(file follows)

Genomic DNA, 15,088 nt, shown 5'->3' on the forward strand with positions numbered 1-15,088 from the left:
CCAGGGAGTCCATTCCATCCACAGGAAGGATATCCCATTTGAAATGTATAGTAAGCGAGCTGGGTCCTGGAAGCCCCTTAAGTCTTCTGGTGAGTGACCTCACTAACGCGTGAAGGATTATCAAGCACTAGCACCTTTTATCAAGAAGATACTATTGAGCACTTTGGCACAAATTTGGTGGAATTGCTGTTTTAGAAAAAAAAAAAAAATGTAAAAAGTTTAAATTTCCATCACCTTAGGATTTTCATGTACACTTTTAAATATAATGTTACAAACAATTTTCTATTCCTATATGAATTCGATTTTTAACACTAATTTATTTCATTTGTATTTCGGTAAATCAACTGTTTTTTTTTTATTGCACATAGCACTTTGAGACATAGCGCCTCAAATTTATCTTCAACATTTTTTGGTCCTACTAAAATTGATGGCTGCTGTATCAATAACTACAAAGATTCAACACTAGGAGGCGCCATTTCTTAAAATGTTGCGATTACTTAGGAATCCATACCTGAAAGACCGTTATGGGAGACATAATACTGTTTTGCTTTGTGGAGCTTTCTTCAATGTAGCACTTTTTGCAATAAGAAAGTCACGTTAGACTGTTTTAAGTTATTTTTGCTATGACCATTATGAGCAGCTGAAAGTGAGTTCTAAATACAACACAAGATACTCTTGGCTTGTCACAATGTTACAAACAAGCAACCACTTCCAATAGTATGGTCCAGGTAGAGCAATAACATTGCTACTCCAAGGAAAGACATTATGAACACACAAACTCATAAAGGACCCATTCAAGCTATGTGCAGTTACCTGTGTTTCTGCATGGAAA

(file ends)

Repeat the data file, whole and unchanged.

Genomic DNA, 15,088 nt, shown 5'->3' on the forward strand with positions numbered 1-15,088 from the left:
CCAGGGAGTCCATTCCATCCACAGGAAGGATATCCCATTTGAAATGTATAGTAAGCGAGCTGGGTCCTGGAAGCCCCTTAAGTCTTCTGGTGAGTGACCTCACTAACGCGTGAAGGATTATCAAGCACTAGCACCTTTTATCAAGAAGATACTATTGAGCACTTTGGCACAAATTTGGTGGAATTGCTGTTTTAGAAAAAAAAAAAAAATGTAAAAAGTTTAAATTTCCATCACCTTAGGATTTTCATGTACACTTTTAAATATAATGTTACAAACAATTTTCTATTCCTATATGAATTCGATTTTTAACACTAATTTATTTCATTTGTATTTCGGTAAATCAACTGTTTTTTTTTTATTGCACATAGCACTTTGAGACATAGCGCCTCAAATTTATCTTCAACATTTTTTGGTCCTACTAAAATTGATGGCTGCTGTATCAATAACTACAAAGATTCAACACTAGGAGGCGCCATTTCTTAAAATGTTGCGATTACTTAGGAATCCATACCTGAAAGACCGTTATGGGAGACATAATACTGTTTTGCTTTGTGGAGCTTTCTTCAATGTAGCACTTTTTGCAATAAGAAAGTCACGTTAGACTGTTTTAAGTTATTTTTGCTATGACCATTATGAGCAGCTGAAAGTGAGTTCTAAATACAACACAAGATACTCTTGGCTTGTCACAATGTTACAAACAAGCAACCACTTCCAATAGTATGGTCCAGGTAGAGCAATAACATTGCTACTCCAAGGAAAGACATTATGAACACACAAACTCATAAAGGACCCATTCAAGCTATGTGCAGTTACCTGTGTTTCTGCATGGAAA